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Authorities On Heightened Alert After Latest Lansingburgh Arson

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Troy Fire Department
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A string of arsons in one Troy neighborhood has residents on edge and authorities on high alert.

The latest fire in a series of 15 since July was reported around 3 a.m. Sunday at a vacant two-story located on 809 Second Avenue, Lansingburgh, which took out two occupied neighboring homes. That was apparently the last straw, sparking officials to act. The mayor scrambled to assemble a six-member panel, which is reportedly looking at 10 suspects.    City councilman Jim Gordon says  "It's about time. Because this is something that specifically I requested three weeks ago today in a meeting with the mayor. I believe it's a good step in the right direction because it's something the community needs. We need a specialized group to focus on the arsons in regards to investigation, in regards to identifying, securing and dealing with the vacant buildings."

Gordon notes the hard-scrabble neighborhood has been plagued by other suspicious fires, dating back to 2012.  "Those most recent fires, we're seeing them happen in densely populated areas. With several families displaced over the weekend, this definitely has the Lansingburgh community at a heightened state of concern."

Gordon says police are patrolling more frequently with additional manpower in an attempt to thwart further incidents.  To date, all of the fires occurred at vacant properties, save for one, where the owner was away on vacation.

Former city councilwoman Carmella Mantello is considered a possible mayoral candidate. "It's a public safety hazard. We need a government that's more pro-active, not reactive. It's time to escalate our pro-activeness in the city of Troy and Lansingburgh."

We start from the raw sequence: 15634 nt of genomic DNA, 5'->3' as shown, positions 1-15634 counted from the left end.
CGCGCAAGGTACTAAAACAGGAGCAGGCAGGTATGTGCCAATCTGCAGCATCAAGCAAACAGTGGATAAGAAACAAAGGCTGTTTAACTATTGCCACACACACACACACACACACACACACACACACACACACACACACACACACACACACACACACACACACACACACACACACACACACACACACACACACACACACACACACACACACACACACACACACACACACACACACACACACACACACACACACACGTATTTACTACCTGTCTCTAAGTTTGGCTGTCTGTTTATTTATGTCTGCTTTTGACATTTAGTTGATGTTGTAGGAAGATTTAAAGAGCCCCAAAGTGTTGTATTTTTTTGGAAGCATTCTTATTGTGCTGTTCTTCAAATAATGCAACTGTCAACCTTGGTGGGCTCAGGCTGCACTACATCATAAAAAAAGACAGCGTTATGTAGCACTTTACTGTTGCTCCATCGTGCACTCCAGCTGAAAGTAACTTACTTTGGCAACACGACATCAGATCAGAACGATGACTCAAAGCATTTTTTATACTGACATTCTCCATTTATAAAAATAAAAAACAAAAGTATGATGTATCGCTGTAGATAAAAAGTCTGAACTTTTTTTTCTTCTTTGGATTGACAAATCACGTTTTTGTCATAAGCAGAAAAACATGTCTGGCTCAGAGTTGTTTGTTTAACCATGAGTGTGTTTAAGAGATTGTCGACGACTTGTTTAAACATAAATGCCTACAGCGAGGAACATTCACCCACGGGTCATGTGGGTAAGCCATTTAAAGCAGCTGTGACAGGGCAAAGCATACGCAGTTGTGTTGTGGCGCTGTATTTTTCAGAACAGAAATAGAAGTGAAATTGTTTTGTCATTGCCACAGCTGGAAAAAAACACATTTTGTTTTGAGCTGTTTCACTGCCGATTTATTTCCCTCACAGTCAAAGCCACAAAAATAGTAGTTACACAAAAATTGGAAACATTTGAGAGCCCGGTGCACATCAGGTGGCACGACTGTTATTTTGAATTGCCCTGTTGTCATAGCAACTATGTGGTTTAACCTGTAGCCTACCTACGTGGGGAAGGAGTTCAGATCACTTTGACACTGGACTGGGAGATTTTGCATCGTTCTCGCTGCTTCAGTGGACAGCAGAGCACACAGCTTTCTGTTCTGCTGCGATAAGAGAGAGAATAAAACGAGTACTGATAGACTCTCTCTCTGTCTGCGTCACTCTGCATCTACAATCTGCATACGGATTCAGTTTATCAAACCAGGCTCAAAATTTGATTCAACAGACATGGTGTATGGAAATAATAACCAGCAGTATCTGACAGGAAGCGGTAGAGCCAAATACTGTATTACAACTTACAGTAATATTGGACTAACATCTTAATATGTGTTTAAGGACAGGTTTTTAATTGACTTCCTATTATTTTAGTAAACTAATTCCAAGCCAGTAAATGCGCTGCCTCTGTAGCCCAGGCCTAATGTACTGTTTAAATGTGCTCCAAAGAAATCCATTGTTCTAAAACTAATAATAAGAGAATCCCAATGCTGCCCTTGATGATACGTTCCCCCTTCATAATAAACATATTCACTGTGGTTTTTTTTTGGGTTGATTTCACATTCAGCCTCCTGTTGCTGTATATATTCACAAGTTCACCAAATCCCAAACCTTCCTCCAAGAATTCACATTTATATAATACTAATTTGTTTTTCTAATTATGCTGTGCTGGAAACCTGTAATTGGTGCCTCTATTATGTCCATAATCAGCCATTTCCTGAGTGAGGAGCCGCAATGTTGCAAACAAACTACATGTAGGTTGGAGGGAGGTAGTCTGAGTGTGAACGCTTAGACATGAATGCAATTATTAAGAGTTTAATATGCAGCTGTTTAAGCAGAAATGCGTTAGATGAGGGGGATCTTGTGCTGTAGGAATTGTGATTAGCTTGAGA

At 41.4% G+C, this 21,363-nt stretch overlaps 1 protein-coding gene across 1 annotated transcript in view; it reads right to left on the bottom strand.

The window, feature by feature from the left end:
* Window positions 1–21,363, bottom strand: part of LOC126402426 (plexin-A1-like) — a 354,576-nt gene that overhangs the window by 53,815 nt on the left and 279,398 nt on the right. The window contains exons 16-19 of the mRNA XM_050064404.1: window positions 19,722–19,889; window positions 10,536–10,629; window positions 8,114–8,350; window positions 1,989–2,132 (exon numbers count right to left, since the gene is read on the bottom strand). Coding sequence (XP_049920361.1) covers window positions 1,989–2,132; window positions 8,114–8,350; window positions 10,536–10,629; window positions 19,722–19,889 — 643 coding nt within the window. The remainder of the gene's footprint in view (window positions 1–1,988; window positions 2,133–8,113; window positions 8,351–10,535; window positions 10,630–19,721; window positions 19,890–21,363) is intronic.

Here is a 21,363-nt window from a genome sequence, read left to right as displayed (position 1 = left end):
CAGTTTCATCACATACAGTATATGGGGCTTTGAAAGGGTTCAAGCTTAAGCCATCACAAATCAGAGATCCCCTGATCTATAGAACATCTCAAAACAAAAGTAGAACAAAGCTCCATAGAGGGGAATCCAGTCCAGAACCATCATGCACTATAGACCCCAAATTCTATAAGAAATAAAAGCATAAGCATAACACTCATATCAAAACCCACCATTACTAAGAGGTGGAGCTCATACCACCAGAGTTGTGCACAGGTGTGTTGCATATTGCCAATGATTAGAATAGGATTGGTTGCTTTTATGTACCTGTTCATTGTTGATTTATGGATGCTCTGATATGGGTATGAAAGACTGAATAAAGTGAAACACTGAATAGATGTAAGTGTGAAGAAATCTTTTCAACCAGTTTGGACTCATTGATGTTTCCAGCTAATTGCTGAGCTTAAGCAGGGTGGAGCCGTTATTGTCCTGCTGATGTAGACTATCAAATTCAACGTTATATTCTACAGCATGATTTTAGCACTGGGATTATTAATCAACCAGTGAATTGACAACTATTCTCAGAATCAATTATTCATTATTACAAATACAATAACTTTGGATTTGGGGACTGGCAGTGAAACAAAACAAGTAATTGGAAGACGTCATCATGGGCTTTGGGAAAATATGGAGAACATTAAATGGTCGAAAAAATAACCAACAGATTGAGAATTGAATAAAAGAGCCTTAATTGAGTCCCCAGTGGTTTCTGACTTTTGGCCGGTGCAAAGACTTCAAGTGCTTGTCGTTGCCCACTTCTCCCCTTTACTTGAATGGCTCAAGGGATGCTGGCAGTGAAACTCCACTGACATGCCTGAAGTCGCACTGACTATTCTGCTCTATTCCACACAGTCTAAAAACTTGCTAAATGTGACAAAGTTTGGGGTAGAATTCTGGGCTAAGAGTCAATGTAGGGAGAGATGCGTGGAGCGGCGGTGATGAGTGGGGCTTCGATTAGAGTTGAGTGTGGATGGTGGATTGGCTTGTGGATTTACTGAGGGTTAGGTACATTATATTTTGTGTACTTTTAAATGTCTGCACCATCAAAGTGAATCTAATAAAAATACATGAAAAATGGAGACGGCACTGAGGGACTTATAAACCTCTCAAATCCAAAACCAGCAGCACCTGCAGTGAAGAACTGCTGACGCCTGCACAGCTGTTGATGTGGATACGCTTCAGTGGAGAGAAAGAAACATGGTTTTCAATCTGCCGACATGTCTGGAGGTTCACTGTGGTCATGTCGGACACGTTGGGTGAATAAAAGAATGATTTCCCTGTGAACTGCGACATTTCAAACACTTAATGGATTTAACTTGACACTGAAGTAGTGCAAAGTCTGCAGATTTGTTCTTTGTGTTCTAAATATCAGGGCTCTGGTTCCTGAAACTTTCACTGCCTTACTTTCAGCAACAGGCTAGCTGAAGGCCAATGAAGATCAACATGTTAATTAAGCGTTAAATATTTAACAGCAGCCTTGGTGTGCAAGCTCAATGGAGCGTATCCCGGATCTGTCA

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Credit WAMC photo by Dave Lucas
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Mayor Lou Rosamilia

Mantello is urging Mayor Lou Rosamilia to invoke emergency powers to immediately take inventory of vacant buildings and tear them down, using federal funds if necessary.  "We need to deter arson in our city. We need to deter evil people who are going to jeopardize our residents."

Mayor Rosamilia says city government IS taking a proactive stance using a three-prong approach.   "One, is that we're going to be increasing patrol in marked cars and police officers in uniform. Number two, we're creating a  task force made up of police officers, detective bureau and city code to work together exclusively for the purpose of trying to resolve the situation. They will be meeting on a daily basis to review items and then each will do their own tasks as they prepare to bring forth additional information for the following day. Finally, we've set up a fire tip line in order to gather some more information. From residents or anybody who has information for us. The phone number there is 687-1045."

Dave Lucas is WAMC’s Capital Region Bureau Chief. Born and raised in Albany, he’s been involved in nearly every aspect of local radio since 1981. Before joining WAMC, Dave was a reporter and anchor at WGY in Schenectady. Prior to that he hosted talk shows on WYJB and WROW, including the 1999 series of overnight radio broadcasts tracking the JonBenet Ramsey murder case with a cast of callers and characters from all over the world via the internet. In 2012, Dave received a Communicator Award of Distinction for his WAMC news story "Fail: The NYS Flood Panel," which explores whether the damage from Hurricane Irene and Tropical Storm Lee could have been prevented or at least curbed. Dave began his radio career as a “morning personality” at WABY in Albany.
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